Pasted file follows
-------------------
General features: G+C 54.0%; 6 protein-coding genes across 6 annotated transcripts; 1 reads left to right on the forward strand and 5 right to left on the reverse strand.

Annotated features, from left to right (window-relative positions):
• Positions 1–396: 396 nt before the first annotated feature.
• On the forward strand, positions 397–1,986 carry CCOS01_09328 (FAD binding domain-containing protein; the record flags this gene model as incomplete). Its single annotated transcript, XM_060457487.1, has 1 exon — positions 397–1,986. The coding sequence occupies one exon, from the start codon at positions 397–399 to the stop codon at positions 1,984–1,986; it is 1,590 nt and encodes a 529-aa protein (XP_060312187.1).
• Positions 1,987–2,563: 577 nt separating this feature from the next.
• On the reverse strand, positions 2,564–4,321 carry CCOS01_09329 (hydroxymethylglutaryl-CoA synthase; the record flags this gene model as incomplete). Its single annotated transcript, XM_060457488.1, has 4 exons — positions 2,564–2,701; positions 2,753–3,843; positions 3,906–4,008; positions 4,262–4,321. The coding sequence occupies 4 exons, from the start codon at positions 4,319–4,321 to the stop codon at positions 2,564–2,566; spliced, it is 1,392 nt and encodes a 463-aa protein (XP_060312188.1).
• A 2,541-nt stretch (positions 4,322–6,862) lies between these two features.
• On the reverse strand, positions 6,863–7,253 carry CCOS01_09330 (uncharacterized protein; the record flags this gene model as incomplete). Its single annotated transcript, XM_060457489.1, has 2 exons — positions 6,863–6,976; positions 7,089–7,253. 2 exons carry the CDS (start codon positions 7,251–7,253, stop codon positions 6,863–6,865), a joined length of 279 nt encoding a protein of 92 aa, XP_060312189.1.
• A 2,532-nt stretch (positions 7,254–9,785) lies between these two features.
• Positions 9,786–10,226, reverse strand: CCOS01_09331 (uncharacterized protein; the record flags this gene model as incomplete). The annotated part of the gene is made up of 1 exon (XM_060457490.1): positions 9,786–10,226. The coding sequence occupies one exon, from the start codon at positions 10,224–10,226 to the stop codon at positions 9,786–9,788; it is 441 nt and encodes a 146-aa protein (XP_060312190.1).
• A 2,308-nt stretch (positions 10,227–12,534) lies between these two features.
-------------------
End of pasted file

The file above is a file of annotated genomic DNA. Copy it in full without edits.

General features: G+C 54.0%; 6 protein-coding genes across 6 annotated transcripts; 1 reads left to right on the forward strand and 5 right to left on the reverse strand.

Annotated features, from left to right (window-relative positions):
• Positions 1–396: 396 nt before the first annotated feature.
• On the forward strand, positions 397–1,986 carry CCOS01_09328 (FAD binding domain-containing protein; the record flags this gene model as incomplete). Its single annotated transcript, XM_060457487.1, has 1 exon — positions 397–1,986. The coding sequence occupies one exon, from the start codon at positions 397–399 to the stop codon at positions 1,984–1,986; it is 1,590 nt and encodes a 529-aa protein (XP_060312187.1).
• Positions 1,987–2,563: 577 nt separating this feature from the next.
• On the reverse strand, positions 2,564–4,321 carry CCOS01_09329 (hydroxymethylglutaryl-CoA synthase; the record flags this gene model as incomplete). Its single annotated transcript, XM_060457488.1, has 4 exons — positions 2,564–2,701; positions 2,753–3,843; positions 3,906–4,008; positions 4,262–4,321. The coding sequence occupies 4 exons, from the start codon at positions 4,319–4,321 to the stop codon at positions 2,564–2,566; spliced, it is 1,392 nt and encodes a 463-aa protein (XP_060312188.1).
• A 2,541-nt stretch (positions 4,322–6,862) lies between these two features.
• On the reverse strand, positions 6,863–7,253 carry CCOS01_09330 (uncharacterized protein; the record flags this gene model as incomplete). Its single annotated transcript, XM_060457489.1, has 2 exons — positions 6,863–6,976; positions 7,089–7,253. 2 exons carry the CDS (start codon positions 7,251–7,253, stop codon positions 6,863–6,865), a joined length of 279 nt encoding a protein of 92 aa, XP_060312189.1.
• A 2,532-nt stretch (positions 7,254–9,785) lies between these two features.
• Positions 9,786–10,226, reverse strand: CCOS01_09331 (uncharacterized protein; the record flags this gene model as incomplete). The annotated part of the gene is made up of 1 exon (XM_060457490.1): positions 9,786–10,226. The coding sequence occupies one exon, from the start codon at positions 10,224–10,226 to the stop codon at positions 9,786–9,788; it is 441 nt and encodes a 146-aa protein (XP_060312190.1).
• A 2,308-nt stretch (positions 10,227–12,534) lies between these two features.